1. Background-subtracted data are biased low in the vicinity of small-scale structures (whether point sources or short-duration RFI), but (with two exceptions, which we address in points 2 and 3, respectively) this bias is at or below the noise level, and furthermore is independent of the brightness of the proximal small-scale structure. For example, the 1000 peak-S/N source near the center of the image is as biased, and as negligibly biased, as the 10 peak-S/N sources across the image.

The biased regions are rectangular, centered on the small-scale structures, and the length of the background-subtraction scale in the scan direction. The bias level is greatest in the center of these regions, with peak values roughly given by:

(8)

Even though this is a systematic error, vs. a random error, it is at a sufficiently low level that it can be ignored. Furthermore, in the more realistic case of a less-winged beam function (e.g., see Figure 31), this bias is smaller, by a factor of up to 2 – 3 (Figure 17, bottom row). Background-subtraction bias is further mitigated by our RFI-subtraction algorithm in §3.6.2, at least in the regions around sources, and by our large-scale structure algorithm in Paper II, which adds over-subtracted signal back in.

2. This bias can be larger when small-scale structures are blended together, resulting in a structure that is larger than the background-subtraction scale in the scan direction. For example, the two sources toward the right of the image are marginally blended in the scan direction (the low point between them, in Figure 16, is 1.5 times the noise level). The 6-beamwidth background-subtraction scale is smaller than the blended structure, resulting in residuals that are, in this case, 3 times the noise level (in the middle row, but much less in the bottom row). However, the 12- and 24-beamwidth background-subtraction scales are larger than the blended structure, resulting in typical, sub-noise level residuals.

3. Finally, this bias can also be larger when small-scale structures occur within 1 – 2 beamwidths of the ends of scans, since there is less/no data on the other side of the structure to inform background models. For example, the integrated brightness of the source in the lower left of Figure 17 is underestimated by 15% (in the middle row, but, again, by less in the bottom row). This is a known deficiency of such approaches, but one that affects only the edges of maps where the telescope stops and reverses direction. As such, we give the user the option to clip these data before surface-modeling (§1.2.1, see §3.7), if desired.

3.3.3 Simulation: 1D Large-Scale Structures

Next, we add simulated en-route drift and long-duration RFI (see Figure 18). We again background-subtract these data on 6-, 12-, and 24-beamwidth scales (see Figure 19, top row). We present residuals in the bottom row of Figure 19, but here we have additionally subtracted off the residuals from the bottom and middle rows of Figures 14 and 17, to help distinguish residuals that are due to the new, 1D large-scale structures from those that are due to the Gaussian random noise and the small-scale structures, respectively.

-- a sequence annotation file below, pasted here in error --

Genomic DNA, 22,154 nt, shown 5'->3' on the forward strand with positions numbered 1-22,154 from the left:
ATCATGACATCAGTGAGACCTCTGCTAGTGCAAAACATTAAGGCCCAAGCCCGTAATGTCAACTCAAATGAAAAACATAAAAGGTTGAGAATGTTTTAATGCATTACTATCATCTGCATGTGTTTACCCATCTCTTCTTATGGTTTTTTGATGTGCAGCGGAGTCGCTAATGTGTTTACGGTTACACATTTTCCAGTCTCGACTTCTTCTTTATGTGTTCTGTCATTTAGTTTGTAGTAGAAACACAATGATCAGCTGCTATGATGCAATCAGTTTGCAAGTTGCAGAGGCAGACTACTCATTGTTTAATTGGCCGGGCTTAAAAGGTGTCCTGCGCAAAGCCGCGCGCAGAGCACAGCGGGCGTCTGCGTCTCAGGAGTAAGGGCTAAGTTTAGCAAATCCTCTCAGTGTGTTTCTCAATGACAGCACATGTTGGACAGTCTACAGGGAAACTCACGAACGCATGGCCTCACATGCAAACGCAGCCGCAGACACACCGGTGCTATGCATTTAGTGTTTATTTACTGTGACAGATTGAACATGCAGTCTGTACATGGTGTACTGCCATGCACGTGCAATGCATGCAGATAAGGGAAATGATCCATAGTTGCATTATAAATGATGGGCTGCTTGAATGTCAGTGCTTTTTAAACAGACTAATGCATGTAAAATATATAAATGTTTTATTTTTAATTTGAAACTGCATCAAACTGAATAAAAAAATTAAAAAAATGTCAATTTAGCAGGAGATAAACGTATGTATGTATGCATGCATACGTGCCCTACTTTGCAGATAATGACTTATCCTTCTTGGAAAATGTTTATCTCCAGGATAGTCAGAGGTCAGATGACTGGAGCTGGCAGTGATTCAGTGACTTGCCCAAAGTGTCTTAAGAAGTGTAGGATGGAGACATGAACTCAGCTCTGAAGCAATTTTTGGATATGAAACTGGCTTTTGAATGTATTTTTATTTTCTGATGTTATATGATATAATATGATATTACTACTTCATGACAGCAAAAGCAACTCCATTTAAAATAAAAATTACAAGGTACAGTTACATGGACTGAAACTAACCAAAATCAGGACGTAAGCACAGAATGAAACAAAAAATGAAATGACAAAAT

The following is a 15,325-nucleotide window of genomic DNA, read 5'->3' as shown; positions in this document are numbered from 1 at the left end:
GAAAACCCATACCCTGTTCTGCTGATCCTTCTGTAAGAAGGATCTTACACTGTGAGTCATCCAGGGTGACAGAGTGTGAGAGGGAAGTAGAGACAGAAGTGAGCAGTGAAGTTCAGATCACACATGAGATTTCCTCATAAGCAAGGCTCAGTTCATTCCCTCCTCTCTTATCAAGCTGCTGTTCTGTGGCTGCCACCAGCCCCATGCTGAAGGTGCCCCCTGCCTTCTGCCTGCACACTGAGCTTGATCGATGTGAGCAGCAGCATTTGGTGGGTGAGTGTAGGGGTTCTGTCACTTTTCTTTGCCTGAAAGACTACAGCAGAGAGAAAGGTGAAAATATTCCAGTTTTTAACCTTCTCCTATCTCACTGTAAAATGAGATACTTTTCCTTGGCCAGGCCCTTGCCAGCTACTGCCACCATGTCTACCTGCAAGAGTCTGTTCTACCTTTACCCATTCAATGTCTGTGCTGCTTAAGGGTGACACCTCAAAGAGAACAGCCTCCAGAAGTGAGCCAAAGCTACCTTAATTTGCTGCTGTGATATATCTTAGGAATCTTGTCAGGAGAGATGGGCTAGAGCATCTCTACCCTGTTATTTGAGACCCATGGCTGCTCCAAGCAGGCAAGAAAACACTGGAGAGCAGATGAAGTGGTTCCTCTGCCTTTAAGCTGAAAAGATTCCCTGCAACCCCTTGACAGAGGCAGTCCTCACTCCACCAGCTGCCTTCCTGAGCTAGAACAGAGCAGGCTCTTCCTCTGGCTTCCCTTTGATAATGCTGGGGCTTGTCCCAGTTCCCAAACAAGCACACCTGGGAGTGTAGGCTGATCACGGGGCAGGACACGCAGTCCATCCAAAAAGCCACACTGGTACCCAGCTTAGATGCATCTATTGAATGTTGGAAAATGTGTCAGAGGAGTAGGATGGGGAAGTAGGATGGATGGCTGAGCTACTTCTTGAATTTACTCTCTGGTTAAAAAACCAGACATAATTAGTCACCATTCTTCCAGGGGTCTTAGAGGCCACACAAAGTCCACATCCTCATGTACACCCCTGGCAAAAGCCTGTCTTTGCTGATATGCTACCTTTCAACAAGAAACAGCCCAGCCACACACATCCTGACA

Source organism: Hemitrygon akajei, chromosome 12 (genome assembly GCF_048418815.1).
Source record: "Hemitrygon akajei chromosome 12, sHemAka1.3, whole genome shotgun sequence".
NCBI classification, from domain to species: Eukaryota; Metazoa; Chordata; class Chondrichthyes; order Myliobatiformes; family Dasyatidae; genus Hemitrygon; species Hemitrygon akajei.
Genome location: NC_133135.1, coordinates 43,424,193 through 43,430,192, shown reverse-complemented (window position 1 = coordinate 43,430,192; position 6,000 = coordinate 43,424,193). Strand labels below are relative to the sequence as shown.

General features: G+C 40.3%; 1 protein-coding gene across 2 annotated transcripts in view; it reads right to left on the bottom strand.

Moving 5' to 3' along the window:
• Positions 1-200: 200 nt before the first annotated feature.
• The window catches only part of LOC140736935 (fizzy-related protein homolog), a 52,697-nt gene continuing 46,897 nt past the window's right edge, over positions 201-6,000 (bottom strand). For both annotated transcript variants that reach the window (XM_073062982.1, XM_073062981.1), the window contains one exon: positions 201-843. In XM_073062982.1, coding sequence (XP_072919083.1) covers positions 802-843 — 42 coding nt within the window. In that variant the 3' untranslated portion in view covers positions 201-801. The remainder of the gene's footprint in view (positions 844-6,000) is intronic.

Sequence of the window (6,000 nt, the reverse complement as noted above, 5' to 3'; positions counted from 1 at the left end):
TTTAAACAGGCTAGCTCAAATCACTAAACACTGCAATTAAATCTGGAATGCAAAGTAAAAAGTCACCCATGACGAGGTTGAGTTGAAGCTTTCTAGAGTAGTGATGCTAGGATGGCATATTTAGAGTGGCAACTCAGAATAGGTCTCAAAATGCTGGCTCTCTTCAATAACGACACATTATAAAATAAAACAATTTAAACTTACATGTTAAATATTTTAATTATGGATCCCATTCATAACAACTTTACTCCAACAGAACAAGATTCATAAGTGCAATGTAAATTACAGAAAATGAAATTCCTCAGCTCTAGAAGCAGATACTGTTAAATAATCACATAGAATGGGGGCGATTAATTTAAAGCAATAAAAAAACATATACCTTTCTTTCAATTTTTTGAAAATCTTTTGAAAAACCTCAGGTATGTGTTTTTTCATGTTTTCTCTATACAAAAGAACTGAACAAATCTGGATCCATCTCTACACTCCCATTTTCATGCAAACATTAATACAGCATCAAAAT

Since we background subtract in the same 1D in which en-route drift and long-duration RFI occur, along the scans, we are effective at reducing these structures, especially when the background-subtraction scale is smaller than the scale over which these structures are varying (roughly 12 beamwidths in this simulation). We find that en-route drift and long-duration RFI are reduced by factors of 3 and 5, to 96% of and 53 times the noise level, respectively, when background-subtracted on double this scale (24 beamwidths); by factors of 63 and 630, to 5% and 39% of the noise level, respectively, when background-subtracted on half of this scale (6 beamwidths); and by even greater factors when background-subtracted on even smaller scales (see Figure 20). These gains are furthered, and significantly, by our RFI-subtraction algorithm in §3.6.3.

3.3.4 Simulation: 2D Large-Scale Structures

Next, we add simulated large-scale structures, including elevation-dependent signal (see Figure 21). We again background-subtract these data on 6-, 12-, and 24-beamwidth scales (see Figure 22, top row). We present residuals in the bottom row of Figure 22, but here we have additionally subtracted off the residuals from the bottom, middle, and bottom rows of Figures 14, 17, and 19, to help distinguish residuals that are due to the new, 2D large-scale structures from those that are due to the Gaussian random noise, the small-scale structures, and the 1D large-scale structures, respectively.